DAVID ADEBAHR, M.A., cand. phil.
Japan Center,

When North Korea launched a new nuclear rocket test on February 12th 2013 it became evident that Pyongyang’s new leader, Kim Jong-un, seemed to have no intention to undertake new attempts to restart negotiations with South Korea or even try to calm the present tense situation on the Korean Peninsula. Even though aggression from North Korea primarily aims at Seoul – its potential nuclear deterrence is threatening Japan and affecting Tokyo’s security measures as well.

Regardless of its pacifist post-war constitution that forbids any military engagement, such as an oversea-deployment or any other form of security engagement if not mandated by the U.N., Japan has played a leading role in the U.S. global security strategy since the Cold War.  However, since the 1990s and especially between 1997 and 2004, the long-term leading Liberal Democratic Party (LDP) introduced a series of laws that had loosened the interpretation of the pacifist Article 9 in Japan’s Constitution, strengthened the bilateral alliance with the U.S., introduced a modernization of its military forces and introduced a new strategic mandate.

With the introduction of the U.S. – Japan Defense Cooperation agreement in 1997 and its amendments, Japan’s Self-Defense Forces (SDF) personnel were no longer restricted to using small arms and light weapons, and the deployment of the SDF to secure Japan was no longer limited to a UN mandate. Further, the most significant shift in Japans Defence Guidelines was the transformation of its defence strategy to one of flexible response, which now allowed deployment of Self-Defense Forces into “…every conflict that may occur worldwide.”

Moreover the revised Defence Guidelines state that Japan‘s most vital security concerns are within the area surrounding Japan. However, this term is not meant to be understood in a geographic sense but in a situational one.  This situation will be determined by the governments of Japan and the United States which will define whether a specific event fits the the intended scope of the concept. Within these guidelines Japan acknowledges that the probability of large-scale war between major countries has declined due to increasing interdependence among countries, but identifies now a growing risk where the impact of a security problem in a single country will immediately spread worldwide.  The Japanese planners have not stated exactly which security issues fall within these parameters– but one could easily think of the Taiwan strait and North Korea.  Also the Japanese Defense Policy identifies a number of so-called “gray-zone” disputes —confrontations over territory such as the Senkaku Island Dispute, sovereignty and economic interests that have not yet escalated into wars.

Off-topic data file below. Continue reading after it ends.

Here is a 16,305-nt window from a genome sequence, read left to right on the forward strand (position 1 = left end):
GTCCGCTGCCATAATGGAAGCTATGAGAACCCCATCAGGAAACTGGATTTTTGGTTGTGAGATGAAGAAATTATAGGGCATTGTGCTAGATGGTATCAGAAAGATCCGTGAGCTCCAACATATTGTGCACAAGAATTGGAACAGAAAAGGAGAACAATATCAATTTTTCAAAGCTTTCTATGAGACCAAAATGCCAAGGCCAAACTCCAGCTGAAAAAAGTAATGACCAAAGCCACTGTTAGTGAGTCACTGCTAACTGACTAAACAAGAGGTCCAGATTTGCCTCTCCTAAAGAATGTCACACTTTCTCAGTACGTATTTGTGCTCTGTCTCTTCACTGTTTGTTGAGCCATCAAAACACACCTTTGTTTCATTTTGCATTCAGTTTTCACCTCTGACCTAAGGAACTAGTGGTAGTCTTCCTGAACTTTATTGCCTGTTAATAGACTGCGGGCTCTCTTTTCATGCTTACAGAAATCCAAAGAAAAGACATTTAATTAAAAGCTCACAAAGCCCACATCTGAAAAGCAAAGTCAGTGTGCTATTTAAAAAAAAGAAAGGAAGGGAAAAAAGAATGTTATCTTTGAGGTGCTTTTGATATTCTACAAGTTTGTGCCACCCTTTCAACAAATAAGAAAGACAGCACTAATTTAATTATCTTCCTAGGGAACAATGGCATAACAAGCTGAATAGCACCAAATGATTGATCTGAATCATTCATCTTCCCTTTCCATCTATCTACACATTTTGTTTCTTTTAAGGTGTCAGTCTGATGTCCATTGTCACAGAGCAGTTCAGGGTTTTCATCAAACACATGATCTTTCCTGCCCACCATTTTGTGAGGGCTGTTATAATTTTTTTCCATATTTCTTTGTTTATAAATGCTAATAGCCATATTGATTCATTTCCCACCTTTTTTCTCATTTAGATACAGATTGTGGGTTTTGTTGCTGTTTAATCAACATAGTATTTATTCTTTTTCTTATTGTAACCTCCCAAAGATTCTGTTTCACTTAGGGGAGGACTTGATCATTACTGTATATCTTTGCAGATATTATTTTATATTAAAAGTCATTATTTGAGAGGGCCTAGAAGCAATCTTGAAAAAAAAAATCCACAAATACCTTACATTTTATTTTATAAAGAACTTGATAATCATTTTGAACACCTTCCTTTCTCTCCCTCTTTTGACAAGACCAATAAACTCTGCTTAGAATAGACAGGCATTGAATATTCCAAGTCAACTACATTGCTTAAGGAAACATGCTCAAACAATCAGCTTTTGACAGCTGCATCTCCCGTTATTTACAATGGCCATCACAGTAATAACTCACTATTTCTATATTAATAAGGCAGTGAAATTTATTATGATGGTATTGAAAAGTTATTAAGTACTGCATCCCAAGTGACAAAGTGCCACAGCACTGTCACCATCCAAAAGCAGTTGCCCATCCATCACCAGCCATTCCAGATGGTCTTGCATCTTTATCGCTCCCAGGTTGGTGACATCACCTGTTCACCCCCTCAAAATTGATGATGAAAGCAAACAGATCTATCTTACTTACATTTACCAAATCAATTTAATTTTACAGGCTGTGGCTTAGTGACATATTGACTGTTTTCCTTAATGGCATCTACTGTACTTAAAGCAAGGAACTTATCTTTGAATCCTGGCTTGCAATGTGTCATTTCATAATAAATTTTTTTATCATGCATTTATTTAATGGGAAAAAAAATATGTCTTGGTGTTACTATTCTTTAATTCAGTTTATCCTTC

Responding to this new policy,  means a new shift in Japan’s SDF. First, it marks a signal to the U.S., stating that Japan‘s military is able to interact with the high-end technology of US Forces. Second, it signals Japan’s assertiveness to protect its own territory with a well-equipped Navy and Air Force. And third, it is a part of recently re-elected LDP prime minister Abe Shinzos‘ plan to bring Japan’s economy back on track by providing orders for Japan’s arms industry – even though a European or U.S. company would be cheaper. For instance, because the Japanese government does not allow Mitsubishi Heavy Industries to export arms, it has to provide orders for the company itself. According to the Stockholm International Peace Research Institute, Japan‘s arms industry ranks 6th in national comparisons in 2011. Japan has spent approximately 60 billion USD for its defence, the SDF has around 250 000 personnel with an additional 60 000 strong reserve force. In December 2011 Japan bought 42 F-35 Jets and a 13 500 tonnes transport vessel.

Although Japan is still relying on the bilateral security alliance with the U.S., Tokyo also acknowledges the increasing danger for Japan to become entangled in Washington’s foreign interests – even if they are against Japan’s foreign agenda. For instance, Japan is very unlikely to support Washington’s attempt to isolate Iran internationally or even potential military actions against Teheran. Instead, Japan is interested in natural resources in the region since Japanese companies had acquired oil-promote-rights in 2001 for the Iranian Azadegan oil field.

Due to China’s growing military and the current North Korean nuclear threat, Japan’s has increased it’s security cooperation with other countries than the U.S., such as Canada, New Zealand and the UK. In November 2010, Japan and Canada announced a joint security declaration and both countries are currently undertaking annually consultation among foreign affairs and defense authorities. The 2010 Canada-Joint Declaration on Political Peace and Security Cooperation established a 2+2 Dialogue that will review and advise the work of Political-Military Talks, Military-to-Military Talks and the Canada-Japan Symposium of Peace and Security Cooperation. With the pacific region becoming more vital for both countries, Japan and Canada should consider new security options, apart from being overall protected by Washington’s universal military presence – deepening the Tokyo-Ottawa alliance could mean a first step.

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